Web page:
Could this tool be used in projects and programs as a survey instrument to establish a baseline and then monitor progress throughout instead of only having two-year check-ins?
- WEAI can be used for projects, but some indicators that involve social patterns that may not move fast enough to warrant more frequent collection.
Is the index ready for us to use in our programs as a reliable and valid tool, or does it still need tweaking?
- The WEAI needs to be tweaked for the cultural context of each place (e.g., crop grown), but the tool is now final, valid and reliable, on the IFPRI website.
Why did you choose both subjective and objective measures?
- Objective measures alone can’t capture all aspects of empowerment, which is also related to people’s perceptions of their status.
- For example, the WEAI measures “time use” by the number of hours people worked (objective measure) AND “satisfaction with leisure time” (subjective measure).
Will the WEAI be compared or tested against objective measures of child growth and development?
- In most FTF countries, the WEAI will be collected in household surveys with data on nutrition, which will allow for multivariate analysis on this.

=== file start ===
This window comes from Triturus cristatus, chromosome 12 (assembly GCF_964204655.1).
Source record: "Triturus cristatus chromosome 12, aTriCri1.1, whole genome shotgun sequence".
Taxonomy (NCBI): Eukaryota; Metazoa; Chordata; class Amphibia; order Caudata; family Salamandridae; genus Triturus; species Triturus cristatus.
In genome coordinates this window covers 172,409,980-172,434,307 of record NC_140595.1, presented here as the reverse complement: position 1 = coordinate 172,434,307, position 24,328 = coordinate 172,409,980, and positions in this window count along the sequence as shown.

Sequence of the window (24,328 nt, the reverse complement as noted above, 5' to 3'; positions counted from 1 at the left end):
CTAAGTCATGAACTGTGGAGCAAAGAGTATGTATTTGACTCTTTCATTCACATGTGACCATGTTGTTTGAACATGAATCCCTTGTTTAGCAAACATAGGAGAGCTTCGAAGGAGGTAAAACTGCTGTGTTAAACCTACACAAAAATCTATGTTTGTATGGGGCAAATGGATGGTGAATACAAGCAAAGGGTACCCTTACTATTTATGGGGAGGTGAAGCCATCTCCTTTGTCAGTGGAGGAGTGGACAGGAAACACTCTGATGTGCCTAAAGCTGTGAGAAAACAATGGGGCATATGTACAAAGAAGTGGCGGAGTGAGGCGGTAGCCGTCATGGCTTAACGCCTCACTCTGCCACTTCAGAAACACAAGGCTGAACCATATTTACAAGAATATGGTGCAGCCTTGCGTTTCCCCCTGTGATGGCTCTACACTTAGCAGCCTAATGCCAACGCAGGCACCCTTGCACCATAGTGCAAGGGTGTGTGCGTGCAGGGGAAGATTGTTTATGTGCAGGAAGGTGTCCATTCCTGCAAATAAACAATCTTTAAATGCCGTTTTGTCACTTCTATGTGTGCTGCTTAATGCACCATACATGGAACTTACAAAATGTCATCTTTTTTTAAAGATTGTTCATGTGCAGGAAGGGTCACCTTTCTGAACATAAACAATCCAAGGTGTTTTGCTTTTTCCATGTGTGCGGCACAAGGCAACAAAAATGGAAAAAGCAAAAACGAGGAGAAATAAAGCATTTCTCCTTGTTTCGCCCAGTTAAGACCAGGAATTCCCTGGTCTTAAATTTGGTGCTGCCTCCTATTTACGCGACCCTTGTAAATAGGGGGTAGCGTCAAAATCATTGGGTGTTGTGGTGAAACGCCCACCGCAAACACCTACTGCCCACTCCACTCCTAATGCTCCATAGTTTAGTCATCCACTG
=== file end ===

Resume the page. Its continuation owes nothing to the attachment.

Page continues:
Does the WEAI account for wealth disparities separate from inequality? For example, women in an oil rich Gulf State vs. Haitian market ladies?
- The WEAI deliberately focused only on issues of empowerment in agriculture (so oil rich women would not be surveyed), but a wealth index was also included in the data collection to show how it relates to empowerment.
- Wealth was associated with empowerment but did not guarantee it – 55% of women in the top wealth quintile were not yet empowered.
How does USAID and FTF plan to roll of the WEAI in existing USG projects? Can it be used bit by bit or only in whole?
- The indicators can be used individually but can’t be used as an index if it is broken apart – the index can only be used as a whole.
Can I use the WEAI when my program intervention is at association level and not directed at the individual households or farmers?
- If you believe the program will impact individuals and households, then yes WEAI could be applicable.
How does the WEAI address nutrition security of women and children in her household?
- The WEAI doesn’t address nutrition, only agriculture. But WEAI will be collected with nutrition indicators, which will allow us to examine this relationship.
How will the WEAI encourage men to be supportive of women’s involvement with agriculture?